WESTMINSTER, Colo — All Colorado firefighters who are diagnosed with breast cancer will now receive benefits from the Colorado Firefighter Heart and Cancer Benefits (CFHCB) Trust, thanks to a Westminster fire lieutenant who appealed the denial of her claim.
“I needed to find the thing that will show them that breast cancer is a firefighter’s disease,” Lt. Tracy Post told 9NEWS. “As exhausted as I was, I knew if I didn’t do it, somebody else was going to have to. I was just frustrated enough at the situation that I was like, well, I’m going to find a way to make this happen.”
Post was diagnosed with stage two invasive ductal carcinoma in 2019; a type of breast cancer that forms in the milk duct of a breast and can invade into the surrounding breast tissue.
It is also a type of cancer that is not covered for firefighter benefits in Colorado.
“Quite often we do not know what we do not know,” Westminster Fire Chief Doug Hall told 9NEWS. “I was not aware that breast cancer was not covered by the trust; however, what I’ve learned has made it very clear as to why it has not been recognized. Breast cancer is typically associated with the female gender, and with the fire service dominated by males, there is little available information, as compared to the other covered cancers.”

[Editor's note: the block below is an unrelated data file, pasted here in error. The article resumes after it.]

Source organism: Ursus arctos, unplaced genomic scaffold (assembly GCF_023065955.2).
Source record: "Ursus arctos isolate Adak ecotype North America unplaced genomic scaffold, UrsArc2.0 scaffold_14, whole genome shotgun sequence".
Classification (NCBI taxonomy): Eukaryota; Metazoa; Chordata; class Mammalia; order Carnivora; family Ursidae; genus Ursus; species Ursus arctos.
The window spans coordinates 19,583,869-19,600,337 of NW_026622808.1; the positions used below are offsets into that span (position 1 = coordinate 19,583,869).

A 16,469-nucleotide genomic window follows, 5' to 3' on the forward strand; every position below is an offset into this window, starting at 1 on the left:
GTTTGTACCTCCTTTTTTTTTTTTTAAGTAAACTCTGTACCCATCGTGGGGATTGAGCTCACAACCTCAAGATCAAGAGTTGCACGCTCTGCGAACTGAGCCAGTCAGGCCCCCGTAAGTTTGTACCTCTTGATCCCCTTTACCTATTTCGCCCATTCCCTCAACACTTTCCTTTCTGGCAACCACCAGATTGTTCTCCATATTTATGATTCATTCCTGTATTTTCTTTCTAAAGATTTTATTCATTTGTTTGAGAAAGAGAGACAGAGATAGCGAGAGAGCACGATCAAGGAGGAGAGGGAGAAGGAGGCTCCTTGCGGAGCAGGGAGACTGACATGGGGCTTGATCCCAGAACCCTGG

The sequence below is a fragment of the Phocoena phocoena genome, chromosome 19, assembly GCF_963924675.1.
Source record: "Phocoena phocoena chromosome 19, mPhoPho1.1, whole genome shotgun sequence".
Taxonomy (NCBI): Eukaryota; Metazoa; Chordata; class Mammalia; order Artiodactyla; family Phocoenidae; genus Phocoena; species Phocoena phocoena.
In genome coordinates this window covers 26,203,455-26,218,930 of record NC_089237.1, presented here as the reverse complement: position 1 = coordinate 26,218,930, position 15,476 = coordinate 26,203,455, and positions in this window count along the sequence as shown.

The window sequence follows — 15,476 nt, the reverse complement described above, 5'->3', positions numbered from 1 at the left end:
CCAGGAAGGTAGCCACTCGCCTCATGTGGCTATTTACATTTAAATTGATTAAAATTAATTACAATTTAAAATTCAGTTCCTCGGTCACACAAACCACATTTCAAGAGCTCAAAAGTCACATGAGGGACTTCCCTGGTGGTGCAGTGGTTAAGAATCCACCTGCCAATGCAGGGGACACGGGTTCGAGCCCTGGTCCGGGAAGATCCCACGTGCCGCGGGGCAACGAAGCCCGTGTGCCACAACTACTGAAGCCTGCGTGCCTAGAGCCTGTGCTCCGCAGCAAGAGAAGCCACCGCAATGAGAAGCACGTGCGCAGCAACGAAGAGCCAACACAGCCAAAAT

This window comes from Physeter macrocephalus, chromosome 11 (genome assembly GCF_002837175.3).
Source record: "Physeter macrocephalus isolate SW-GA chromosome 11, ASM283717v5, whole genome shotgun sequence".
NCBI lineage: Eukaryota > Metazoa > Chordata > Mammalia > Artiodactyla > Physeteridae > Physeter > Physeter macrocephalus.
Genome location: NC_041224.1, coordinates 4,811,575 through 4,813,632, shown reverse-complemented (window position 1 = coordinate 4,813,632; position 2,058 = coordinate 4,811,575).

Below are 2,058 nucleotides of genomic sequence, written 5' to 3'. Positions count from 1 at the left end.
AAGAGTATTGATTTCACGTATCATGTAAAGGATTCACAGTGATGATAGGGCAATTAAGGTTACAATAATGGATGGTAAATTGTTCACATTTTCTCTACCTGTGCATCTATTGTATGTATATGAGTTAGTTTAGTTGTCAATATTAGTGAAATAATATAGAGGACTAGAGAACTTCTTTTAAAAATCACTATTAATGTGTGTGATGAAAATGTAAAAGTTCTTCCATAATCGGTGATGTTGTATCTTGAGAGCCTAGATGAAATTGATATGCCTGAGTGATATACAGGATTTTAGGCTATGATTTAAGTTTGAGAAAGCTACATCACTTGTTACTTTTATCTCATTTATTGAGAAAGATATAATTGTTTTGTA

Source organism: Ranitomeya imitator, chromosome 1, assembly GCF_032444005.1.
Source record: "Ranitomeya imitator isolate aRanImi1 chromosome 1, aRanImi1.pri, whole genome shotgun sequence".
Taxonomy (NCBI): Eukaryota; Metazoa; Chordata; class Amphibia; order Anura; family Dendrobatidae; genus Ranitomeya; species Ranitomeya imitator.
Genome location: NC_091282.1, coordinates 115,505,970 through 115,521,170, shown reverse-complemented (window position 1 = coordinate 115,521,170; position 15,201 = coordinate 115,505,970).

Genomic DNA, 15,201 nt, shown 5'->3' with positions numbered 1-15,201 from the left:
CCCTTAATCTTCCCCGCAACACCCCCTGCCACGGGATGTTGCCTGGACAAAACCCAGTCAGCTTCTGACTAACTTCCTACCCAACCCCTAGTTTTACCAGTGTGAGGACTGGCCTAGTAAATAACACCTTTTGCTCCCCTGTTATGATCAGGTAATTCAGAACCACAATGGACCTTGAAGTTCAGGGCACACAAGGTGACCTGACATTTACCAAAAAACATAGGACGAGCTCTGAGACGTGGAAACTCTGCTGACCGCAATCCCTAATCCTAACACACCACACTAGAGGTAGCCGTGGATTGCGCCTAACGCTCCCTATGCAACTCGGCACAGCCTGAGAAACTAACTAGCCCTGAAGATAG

Female firefighters make up less than 10% of the fire service, according to The National Fire Protection Association.
The trust was formed in 2017 to help firefighters with medical bills and time off when they were battling cancer. It provided another option for firefighters who had been relying on the presumptive cancer law for coverage since it was enacted in 2007.
“[The law] caused a lot of heartache between municipalities, districts and firefighters. So, if you came down with cancer, you ended up having to sue your place of employment for protections,” Fire Lieutenant and Westminster Fire Union President Ronnie Taylor said. “So, Colorado firefighters fought very hard to get the cancer trust put into place.”
The trust, and the presumptive cancer law, covered the five most predominant cancers among firefighters.
“Very few breast cancer cases were prevalent [in Colorado],” Lt. Taylor said. “That’s even if female firefighters were bringing them to the table.”
Post did not have any immediate family history of breast cancer, and her only predisposition was the dangers of her career.
“I’ve always been told, it’s not a matter of if you get cancer as a firefighter, but when,” Post said. “I don’t think there’s any firefighter in the state of Colorado or in the nation that would tell you that they’re 100% not worried about ever developing some kind of cancer. That’s why we have presumptive cancer laws. That’s why we have the heart and cancer trust.”
Through a double mastectomy and chemotherapy treatments, Post started fighting. First, she tried appealing her claim. A committee with the trust denied it.
“I didn’t hold any malice towards that. Their hands are tied by legality. I know every single member of that board would have helped me if they could have,” Post said.
They told her there was not enough evidence to get her the coverage she wanted, but encouraged her to keep digging to make a change for future firefighters.